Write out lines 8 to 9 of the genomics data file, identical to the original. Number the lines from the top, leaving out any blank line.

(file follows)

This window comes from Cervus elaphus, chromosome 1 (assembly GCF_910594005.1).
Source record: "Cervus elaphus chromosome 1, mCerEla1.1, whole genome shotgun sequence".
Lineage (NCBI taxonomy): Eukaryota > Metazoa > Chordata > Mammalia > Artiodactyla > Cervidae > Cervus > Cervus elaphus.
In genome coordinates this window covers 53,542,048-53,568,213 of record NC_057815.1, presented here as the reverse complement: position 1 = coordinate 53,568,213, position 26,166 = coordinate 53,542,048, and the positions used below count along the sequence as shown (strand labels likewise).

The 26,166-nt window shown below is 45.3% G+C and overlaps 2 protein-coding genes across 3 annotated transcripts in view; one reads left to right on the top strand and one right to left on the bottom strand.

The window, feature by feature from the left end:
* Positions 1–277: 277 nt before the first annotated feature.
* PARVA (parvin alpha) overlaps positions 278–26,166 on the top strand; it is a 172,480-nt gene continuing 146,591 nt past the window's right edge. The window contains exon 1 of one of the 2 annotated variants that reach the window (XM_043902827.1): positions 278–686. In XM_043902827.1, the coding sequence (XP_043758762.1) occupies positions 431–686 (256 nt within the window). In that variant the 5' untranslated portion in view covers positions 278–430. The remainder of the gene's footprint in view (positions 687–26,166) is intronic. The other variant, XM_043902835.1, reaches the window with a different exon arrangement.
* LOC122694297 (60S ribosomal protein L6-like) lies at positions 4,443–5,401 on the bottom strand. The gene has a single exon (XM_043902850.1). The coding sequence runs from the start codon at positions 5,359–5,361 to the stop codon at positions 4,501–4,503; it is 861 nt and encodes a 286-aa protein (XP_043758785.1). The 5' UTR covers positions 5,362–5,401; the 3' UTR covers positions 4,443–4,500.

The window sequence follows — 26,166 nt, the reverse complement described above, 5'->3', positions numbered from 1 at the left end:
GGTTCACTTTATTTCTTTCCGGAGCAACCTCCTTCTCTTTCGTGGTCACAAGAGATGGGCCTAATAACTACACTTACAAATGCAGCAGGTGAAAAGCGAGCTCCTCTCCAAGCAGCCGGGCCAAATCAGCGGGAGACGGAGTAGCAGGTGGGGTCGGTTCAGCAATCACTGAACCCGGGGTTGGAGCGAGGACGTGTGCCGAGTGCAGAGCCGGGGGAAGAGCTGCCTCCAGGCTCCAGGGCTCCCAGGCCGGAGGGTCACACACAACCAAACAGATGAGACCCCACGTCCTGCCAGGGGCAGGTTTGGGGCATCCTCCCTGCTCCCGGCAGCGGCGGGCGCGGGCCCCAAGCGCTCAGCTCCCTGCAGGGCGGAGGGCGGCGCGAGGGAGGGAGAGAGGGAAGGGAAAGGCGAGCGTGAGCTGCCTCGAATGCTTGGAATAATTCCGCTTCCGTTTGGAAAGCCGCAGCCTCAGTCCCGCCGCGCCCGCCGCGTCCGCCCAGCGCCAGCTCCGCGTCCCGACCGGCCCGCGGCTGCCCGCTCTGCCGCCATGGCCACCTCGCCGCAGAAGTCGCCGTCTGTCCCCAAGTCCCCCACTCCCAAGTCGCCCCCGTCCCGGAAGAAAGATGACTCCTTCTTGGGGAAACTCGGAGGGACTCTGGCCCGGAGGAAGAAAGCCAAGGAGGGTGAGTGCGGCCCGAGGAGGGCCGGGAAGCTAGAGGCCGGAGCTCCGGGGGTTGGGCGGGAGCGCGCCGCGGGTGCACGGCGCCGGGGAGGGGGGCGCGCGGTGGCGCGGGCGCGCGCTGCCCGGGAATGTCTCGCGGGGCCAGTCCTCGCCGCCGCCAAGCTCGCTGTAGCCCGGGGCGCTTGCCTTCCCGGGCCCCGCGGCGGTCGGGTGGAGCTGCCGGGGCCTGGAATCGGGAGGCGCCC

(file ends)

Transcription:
* PARVA (parvin alpha) overlaps positions 278–26,166 on the top strand; it is a 172,480-nt gene continuing 146,591 nt past the window's right edge. The window contains exon 1 of one of the 2 annotated variants that reach the window (XM_043902827.1): positions 278–686. In XM_043902827.1, the coding sequence (XP_043758762.1) occupies positions 431–686 (256 nt within the window). In that variant the 5' untranslated portion in view covers positions 278–430. The remainder of the gene's footprint in view (positions 687–26,166) is intronic. The other variant, XM_043902835.1, reaches the window with a different exon arrangement.
* LOC122694297 (60S ribosomal protein L6-like) lies at positions 4,443–5,401 on the bottom strand. The gene has a single exon (XM_043902850.1). The coding sequence runs from the start codon at positions 5,359–5,361 to the stop codon at positions 4,501–4,503; it is 861 nt and encodes a 286-aa protein (XP_043758785.1). The 5' UTR covers positions 5,362–5,401; the 3' UTR covers positions 4,443–4,500.